Pulmonary Alveolar Proteinosis Treatment & Management

Updated: Dec 18, 2019
  • Author: Roger B Olade, MD, MPH; Chief Editor: Zab Mosenifar, MD, FACP, FCCP  more...
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Approach Considerations

Management of pulmonary alveolar proteinosis (PAP) depends on the progression of the illness, the presence of coexisting infections, and the degree of physiologic impairment. The standard of care for PAP is mechanical removal of the lipoproteinaceous material by whole-lung lavage (WLL), as well as management of the underlying cause. [1, 2, 3]

Supplemental granulocyte-macrophage colony-stimulating factor (GM-CSF) is useful; however, there is continued debated regarding its indications, agent selection, and dosing. [3] Inhaled GM-CSF was initially shown to be safe and effective in providing a sustained therapeutic effect in autoimmune PAP [13] ; more recently, it appears to have only modest salutary laboratory effects on arterial oxygen tension without clinical benefits in mild-to-moderate autoimmune PAP. [14]  For refractory PAP, rituximab, plasmapheresis, and lung transplantation may be therapeutic considerations. [3]

Historically, patients have been treated with systemic steroids, mucolytics (aerosol), and proteinase (aerosol) without much success. In secondary PAP, appropriate treatment of the underlying cause is warranted.

Inpatient care is uncommon in primary PAP, except for concomitant superinfection or severe hypoxemia. Treatment of secondary PAP might require inpatient care and outpatient follow-up.


Medical Care





Surgical Care

Whole-lung lavage (WLL) remains the gold standard of therapy for PAP. [1, 2, 3]  Current indications for WLL vary from center to center, but the most common indications appear to be declining lung function, declining oxygenation, and radiographic worsening. [34, 35] The main indication is limitation in daily activities due to dyspnea. [35] An alveolar-arterial oxygen gradient of at least 40 mmHg and a PaO2 below 70 mmHg on room air are additional indications, as these patients are more likely to have disease progression. [35]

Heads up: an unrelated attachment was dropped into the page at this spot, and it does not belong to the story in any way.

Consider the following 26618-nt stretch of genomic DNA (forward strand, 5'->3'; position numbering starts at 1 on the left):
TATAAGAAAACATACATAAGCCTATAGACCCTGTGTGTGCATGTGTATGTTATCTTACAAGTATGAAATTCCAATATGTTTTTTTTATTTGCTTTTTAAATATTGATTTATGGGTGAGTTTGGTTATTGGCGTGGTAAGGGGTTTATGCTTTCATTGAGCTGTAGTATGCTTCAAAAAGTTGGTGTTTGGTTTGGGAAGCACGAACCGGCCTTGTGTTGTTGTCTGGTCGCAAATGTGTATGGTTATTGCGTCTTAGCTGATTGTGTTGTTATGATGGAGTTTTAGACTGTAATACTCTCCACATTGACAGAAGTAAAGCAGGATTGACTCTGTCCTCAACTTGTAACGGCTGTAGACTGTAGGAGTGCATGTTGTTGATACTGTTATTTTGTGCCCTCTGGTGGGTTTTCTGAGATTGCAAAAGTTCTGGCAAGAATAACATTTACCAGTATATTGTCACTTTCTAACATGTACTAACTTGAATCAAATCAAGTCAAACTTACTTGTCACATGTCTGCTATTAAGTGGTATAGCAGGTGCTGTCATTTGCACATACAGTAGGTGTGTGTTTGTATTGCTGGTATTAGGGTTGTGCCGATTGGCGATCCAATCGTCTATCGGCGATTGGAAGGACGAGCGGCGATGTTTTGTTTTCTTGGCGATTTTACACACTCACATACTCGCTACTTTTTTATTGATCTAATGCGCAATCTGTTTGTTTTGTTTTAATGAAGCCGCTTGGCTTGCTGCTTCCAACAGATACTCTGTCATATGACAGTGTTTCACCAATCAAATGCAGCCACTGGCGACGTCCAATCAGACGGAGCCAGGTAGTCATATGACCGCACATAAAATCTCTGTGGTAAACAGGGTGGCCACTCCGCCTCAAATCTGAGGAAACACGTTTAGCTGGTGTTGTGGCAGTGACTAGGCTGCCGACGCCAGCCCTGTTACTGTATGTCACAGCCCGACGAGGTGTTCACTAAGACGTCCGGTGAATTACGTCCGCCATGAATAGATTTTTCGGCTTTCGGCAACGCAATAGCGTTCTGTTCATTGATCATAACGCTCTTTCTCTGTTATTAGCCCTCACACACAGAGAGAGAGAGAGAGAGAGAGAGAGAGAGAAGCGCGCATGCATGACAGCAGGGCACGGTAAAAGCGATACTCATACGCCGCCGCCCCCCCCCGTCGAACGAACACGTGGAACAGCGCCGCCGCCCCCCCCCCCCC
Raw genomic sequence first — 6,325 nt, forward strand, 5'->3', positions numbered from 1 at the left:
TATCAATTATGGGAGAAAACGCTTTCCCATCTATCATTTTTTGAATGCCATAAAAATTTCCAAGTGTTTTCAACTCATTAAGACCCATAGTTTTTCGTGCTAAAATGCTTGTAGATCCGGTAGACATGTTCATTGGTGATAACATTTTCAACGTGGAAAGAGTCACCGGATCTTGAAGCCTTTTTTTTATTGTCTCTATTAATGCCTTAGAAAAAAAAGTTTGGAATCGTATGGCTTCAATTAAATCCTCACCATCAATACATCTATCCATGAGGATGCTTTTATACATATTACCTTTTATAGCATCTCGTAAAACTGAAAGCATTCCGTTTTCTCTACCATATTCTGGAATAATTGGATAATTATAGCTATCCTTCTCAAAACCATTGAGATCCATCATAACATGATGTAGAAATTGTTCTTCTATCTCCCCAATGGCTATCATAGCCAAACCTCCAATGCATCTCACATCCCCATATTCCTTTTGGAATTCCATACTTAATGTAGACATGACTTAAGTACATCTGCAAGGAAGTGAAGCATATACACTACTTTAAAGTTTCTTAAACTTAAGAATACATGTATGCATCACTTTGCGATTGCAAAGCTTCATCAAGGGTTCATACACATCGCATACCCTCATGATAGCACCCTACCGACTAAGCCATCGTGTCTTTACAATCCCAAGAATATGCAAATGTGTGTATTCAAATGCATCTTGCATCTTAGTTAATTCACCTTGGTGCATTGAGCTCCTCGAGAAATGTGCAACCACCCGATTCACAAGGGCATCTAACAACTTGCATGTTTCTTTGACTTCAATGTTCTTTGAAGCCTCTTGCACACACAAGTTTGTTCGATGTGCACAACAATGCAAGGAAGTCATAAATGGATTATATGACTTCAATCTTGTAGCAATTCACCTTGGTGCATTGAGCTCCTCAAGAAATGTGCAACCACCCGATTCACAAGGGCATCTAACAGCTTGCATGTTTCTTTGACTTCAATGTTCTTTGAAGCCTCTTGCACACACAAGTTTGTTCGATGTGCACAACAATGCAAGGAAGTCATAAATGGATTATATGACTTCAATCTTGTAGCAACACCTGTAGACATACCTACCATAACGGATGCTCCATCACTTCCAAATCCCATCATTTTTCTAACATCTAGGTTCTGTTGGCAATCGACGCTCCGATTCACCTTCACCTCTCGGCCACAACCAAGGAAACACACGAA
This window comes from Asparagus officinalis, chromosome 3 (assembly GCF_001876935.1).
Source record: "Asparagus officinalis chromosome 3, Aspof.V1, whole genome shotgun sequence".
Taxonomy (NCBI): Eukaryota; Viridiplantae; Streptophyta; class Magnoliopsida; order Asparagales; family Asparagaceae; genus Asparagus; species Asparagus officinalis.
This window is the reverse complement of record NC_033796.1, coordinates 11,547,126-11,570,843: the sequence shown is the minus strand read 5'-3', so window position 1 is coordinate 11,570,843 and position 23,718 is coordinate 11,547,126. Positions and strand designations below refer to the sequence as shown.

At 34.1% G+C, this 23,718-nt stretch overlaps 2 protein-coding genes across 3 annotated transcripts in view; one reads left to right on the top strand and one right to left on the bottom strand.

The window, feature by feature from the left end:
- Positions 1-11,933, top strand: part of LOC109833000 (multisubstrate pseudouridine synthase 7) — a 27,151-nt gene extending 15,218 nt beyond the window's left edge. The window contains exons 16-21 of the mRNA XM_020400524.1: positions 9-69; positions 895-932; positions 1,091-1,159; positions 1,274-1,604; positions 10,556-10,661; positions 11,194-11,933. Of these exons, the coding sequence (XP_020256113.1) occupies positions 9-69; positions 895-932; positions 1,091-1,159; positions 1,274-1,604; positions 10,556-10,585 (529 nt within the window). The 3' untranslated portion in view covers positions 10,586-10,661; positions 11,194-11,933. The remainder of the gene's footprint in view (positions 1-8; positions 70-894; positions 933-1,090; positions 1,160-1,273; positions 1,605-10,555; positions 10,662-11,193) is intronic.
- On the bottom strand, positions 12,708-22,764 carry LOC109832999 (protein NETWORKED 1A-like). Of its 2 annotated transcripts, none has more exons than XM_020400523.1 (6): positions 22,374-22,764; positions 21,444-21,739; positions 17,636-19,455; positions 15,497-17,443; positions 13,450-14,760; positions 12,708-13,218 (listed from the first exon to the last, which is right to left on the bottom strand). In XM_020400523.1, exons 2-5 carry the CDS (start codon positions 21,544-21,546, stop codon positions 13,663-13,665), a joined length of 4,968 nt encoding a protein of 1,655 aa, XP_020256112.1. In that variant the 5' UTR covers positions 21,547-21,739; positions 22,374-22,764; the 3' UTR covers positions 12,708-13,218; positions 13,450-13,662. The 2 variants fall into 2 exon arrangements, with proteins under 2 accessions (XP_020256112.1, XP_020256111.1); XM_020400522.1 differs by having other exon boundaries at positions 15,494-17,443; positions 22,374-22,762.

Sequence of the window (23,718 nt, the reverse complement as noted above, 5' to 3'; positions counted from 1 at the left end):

WLL is performed with a double-lumen endotracheal tube designed to allow simultaneous ventilation and lavage. Lung lavage is performed under general anesthesia, and the lung is ventilated briefly with 100% oxygen before lavage with isotonic sodium chloride solution. The standard is lavage with up to 50 L of fluid. Upon completion of the procedure, the lung is suctioned of most of the isotonic sodium chloride solution and allowed to recover before lavaging the other lung. Lung lavage has been performed in hyperbaric chambers, which has made lavage of both lungs possible on the same day. Lung lavage may require several hours.

Although WLL is an invasive procedure, it has been determined to be safe and associated with a low rate of procedure-related morbidity. The results of a global practice survey of 20 centers in 14 countries found the most complications to be fever (18%), worsened hypoxemia (14%), wheezing (6%), pneumonia (5%) and pleural effusion (3%). [34, 35]

Rarely, hyperbaric chamber or extracorporeal membrane oxygenation (ECMO) has been used to perform WLL in cases of severe hypoxemia. [36]

Lung transplantation is the treatment of choice in patients with congenital PAP and in adult patients with end-stage interstitial fibrosis and cor pulmonale.


Long-Term Monitoring

Patients with pulmonary alveolar proteinosis (PAP) usually improve dramatically with whole-lung lavage, but relapses may occur. Repeated lavage usually is necessary. Patients should have regular follow-up with a pulmonologist.

Patients prone to alveolar proteinosis related to inhalation of inorganic dusts or insecticides should avoid further exposure.